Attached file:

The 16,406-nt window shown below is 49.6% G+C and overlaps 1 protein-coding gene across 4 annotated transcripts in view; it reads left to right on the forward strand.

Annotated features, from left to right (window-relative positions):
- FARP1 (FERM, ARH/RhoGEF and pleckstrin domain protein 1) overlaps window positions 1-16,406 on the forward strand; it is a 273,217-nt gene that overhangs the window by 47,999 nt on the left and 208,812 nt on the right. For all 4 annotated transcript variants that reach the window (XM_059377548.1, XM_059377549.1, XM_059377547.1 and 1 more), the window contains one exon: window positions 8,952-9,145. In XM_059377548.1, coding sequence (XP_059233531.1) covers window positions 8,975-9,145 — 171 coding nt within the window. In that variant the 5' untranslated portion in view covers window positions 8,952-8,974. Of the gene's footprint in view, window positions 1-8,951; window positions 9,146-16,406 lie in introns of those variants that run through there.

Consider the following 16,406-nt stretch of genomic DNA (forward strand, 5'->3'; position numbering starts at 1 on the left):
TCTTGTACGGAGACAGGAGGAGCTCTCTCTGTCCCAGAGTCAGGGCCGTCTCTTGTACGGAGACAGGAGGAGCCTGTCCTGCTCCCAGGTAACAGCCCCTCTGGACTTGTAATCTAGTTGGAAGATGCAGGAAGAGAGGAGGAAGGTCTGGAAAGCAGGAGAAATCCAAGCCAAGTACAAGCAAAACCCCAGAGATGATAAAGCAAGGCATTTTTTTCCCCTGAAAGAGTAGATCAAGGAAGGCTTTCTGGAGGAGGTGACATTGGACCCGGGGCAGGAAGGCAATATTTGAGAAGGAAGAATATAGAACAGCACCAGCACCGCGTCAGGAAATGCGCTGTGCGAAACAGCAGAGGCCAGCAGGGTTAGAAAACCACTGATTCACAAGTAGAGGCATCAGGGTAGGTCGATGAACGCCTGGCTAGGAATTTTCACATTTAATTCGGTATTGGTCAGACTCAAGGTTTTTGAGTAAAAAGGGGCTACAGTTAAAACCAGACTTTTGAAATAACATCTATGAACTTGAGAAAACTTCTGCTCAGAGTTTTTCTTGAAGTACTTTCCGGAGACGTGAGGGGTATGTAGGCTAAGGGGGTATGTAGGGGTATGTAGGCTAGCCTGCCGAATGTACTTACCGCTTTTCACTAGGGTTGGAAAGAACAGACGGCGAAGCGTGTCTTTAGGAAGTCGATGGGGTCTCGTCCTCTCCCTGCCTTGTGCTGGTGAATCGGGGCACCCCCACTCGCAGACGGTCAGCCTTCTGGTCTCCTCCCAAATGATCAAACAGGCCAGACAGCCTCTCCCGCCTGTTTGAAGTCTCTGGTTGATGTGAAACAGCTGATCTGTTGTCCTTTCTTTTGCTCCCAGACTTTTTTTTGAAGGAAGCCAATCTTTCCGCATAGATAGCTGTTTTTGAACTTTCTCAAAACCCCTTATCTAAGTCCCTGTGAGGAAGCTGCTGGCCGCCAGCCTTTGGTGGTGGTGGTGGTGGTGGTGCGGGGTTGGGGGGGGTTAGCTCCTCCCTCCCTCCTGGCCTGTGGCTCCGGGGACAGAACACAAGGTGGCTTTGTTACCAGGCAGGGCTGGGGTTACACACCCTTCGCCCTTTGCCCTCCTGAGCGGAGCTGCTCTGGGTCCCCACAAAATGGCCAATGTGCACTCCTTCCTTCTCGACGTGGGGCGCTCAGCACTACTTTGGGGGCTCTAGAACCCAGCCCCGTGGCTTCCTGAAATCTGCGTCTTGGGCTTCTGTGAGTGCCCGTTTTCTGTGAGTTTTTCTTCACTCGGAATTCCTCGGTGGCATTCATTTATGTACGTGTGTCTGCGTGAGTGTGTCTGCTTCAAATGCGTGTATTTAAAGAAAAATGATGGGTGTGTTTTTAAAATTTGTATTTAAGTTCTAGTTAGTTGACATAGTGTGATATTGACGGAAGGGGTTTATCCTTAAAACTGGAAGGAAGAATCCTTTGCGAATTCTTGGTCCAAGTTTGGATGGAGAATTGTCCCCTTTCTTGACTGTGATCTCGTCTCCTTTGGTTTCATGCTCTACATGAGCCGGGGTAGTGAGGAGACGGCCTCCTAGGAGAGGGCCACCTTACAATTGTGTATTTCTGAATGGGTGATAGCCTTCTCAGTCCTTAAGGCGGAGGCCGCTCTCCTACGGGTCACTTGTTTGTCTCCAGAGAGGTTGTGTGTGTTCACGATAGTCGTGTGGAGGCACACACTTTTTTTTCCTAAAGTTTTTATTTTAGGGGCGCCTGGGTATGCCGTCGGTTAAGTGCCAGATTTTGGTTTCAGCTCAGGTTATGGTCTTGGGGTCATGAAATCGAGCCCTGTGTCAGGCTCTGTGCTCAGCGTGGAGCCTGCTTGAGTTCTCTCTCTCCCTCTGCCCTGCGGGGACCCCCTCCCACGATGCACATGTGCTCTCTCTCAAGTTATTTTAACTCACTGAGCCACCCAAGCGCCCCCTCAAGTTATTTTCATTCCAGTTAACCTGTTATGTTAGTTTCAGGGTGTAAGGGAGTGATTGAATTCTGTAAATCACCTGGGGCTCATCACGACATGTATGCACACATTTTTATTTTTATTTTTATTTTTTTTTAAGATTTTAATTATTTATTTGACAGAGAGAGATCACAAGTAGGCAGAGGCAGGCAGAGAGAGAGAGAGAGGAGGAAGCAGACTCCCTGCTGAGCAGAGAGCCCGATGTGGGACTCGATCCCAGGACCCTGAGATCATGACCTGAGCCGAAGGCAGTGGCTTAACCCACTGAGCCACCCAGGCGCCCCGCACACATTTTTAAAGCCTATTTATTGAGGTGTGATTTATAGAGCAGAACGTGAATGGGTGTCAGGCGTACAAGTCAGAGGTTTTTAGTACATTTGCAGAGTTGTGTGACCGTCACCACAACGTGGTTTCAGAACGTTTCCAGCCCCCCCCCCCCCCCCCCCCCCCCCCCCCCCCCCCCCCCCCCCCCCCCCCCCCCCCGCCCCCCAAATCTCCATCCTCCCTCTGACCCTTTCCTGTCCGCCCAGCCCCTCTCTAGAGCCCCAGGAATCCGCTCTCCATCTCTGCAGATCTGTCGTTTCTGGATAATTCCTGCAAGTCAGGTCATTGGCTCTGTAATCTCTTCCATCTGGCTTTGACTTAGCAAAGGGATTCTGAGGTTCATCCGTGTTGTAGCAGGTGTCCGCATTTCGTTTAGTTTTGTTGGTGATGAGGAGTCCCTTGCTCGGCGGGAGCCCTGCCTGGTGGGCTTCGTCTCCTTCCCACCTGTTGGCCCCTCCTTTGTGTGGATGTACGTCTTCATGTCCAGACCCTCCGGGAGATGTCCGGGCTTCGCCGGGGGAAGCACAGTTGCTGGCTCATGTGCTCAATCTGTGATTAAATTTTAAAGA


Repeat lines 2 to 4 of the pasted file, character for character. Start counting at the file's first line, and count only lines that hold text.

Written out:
Annotated features, from left to right (window-relative positions):
- FARP1 (FERM, ARH/RhoGEF and pleckstrin domain protein 1) overlaps window positions 1-16,406 on the forward strand; it is a 273,217-nt gene that overhangs the window by 47,999 nt on the left and 208,812 nt on the right. For all 4 annotated transcript variants that reach the window (XM_059377548.1, XM_059377549.1, XM_059377547.1 and 1 more), the window contains one exon: window positions 8,952-9,145. In XM_059377548.1, coding sequence (XP_059233531.1) covers window positions 8,975-9,145 — 171 coding nt within the window. In that variant the 5' untranslated portion in view covers window positions 8,952-8,974. Of the gene's footprint in view, window positions 1-8,951; window positions 9,146-16,406 lie in introns of those variants that run through there.

Consider the following 16,406-nt stretch of genomic DNA (forward strand, 5'->3'; position numbering starts at 1 on the left):